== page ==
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Thursday, October 20, 2011

Passionate about Property

When I was about 5 years old our family lived in New Port Richey, Florida.  While there, we had a visit from my Aunt Virgie and Uncle Calhoun.  They had young children of their own.  I had a wood rocking chair at the time that I was probably fast outgrowing.  Nevertheless, when without consulting me my parents gave the rocker to Aunt Virgie’s family to take back with them to Jacksonville, I had a major meltdown.  In fact, after all these years, this stands out as one of my most impassioned moments.  That this passion arose over property is perhaps a sad commentary on human nature or, at least, my nature.  I suppose I had become deeply identified with the rocker—it had imprinted itself upon my mind that the rocker and I were one.  I came to believe that I belonged to the rocker and the rocker belonged to me.  This brings to mind a scripture passage as well as other sayings:

First Epistle to Timothy in the New Testament (1 Timothy 6:10), which contains the phrase, "The love of money is a root of all kinds of evil" (Often misquoted as 'Money is the root of all evil')
Greed, one of the Seven Deadly Sins, the excessive love of money and other possessions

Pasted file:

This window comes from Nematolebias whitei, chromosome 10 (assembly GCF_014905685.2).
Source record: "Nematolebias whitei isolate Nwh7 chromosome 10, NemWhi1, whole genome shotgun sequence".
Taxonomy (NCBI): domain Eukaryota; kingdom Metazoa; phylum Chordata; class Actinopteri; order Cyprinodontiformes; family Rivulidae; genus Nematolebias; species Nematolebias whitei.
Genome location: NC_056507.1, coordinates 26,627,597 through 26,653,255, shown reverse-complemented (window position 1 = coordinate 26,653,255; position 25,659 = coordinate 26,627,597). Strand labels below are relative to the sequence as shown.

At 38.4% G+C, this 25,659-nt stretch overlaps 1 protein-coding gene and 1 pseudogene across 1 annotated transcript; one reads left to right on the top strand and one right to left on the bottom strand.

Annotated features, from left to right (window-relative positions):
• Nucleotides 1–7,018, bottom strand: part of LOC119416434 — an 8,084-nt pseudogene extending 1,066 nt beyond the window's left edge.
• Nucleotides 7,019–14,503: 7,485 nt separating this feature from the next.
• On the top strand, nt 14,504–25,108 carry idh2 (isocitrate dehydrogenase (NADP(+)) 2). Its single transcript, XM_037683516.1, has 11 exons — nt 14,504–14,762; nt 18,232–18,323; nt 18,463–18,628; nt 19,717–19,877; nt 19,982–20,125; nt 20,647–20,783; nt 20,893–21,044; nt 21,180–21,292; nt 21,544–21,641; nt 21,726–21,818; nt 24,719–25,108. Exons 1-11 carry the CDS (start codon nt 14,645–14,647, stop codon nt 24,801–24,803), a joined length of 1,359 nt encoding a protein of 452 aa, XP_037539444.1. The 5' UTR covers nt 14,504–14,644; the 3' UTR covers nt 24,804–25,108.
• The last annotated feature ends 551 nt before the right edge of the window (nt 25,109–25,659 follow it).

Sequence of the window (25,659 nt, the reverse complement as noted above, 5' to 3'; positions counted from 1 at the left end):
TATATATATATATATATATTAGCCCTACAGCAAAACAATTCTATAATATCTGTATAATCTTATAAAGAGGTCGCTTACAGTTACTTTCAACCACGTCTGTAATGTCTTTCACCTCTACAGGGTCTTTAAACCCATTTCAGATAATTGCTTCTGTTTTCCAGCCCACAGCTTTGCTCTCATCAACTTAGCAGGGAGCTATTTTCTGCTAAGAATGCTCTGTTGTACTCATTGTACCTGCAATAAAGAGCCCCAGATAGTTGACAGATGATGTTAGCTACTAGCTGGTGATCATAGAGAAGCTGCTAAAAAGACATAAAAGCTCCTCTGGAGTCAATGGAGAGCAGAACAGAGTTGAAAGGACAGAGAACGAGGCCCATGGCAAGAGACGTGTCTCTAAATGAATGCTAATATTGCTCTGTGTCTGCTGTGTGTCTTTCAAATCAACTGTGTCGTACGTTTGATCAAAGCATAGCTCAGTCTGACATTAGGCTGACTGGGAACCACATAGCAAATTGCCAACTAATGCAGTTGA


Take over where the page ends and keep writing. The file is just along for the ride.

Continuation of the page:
Radix malorum est cupiditas, Latin for "Greed is the root of all evil" (Wikipedia)

Through identifying with the rocker excessively, it no longer was simply a material object, but it became an object of love.  I assumed I had ownership rights and that I was in control of our destiny together.  I pitched such a fuss over the matter that all involved in the separation decision quickly relented and I did not see my rocker toted off to faraway and distant places.  But the incident was a flag indicating the deep seated and passionate character that ownership arouses (whether something is in one’s current possession or assumed that it rightfully should be).  How many fights, how much anger, how much dejection and resentment, how much self-righteousness, how many killings have resulted over property?  The property or real estate comes to take on intense symbolic value one is willing to die for.  The involved players affirm that whether or not it amounts to greed depends entirely upon one’s point of view.  In fact, the other’s perceived greed is the very bone of contention.  This seems to be an area where people never entirely grow up.

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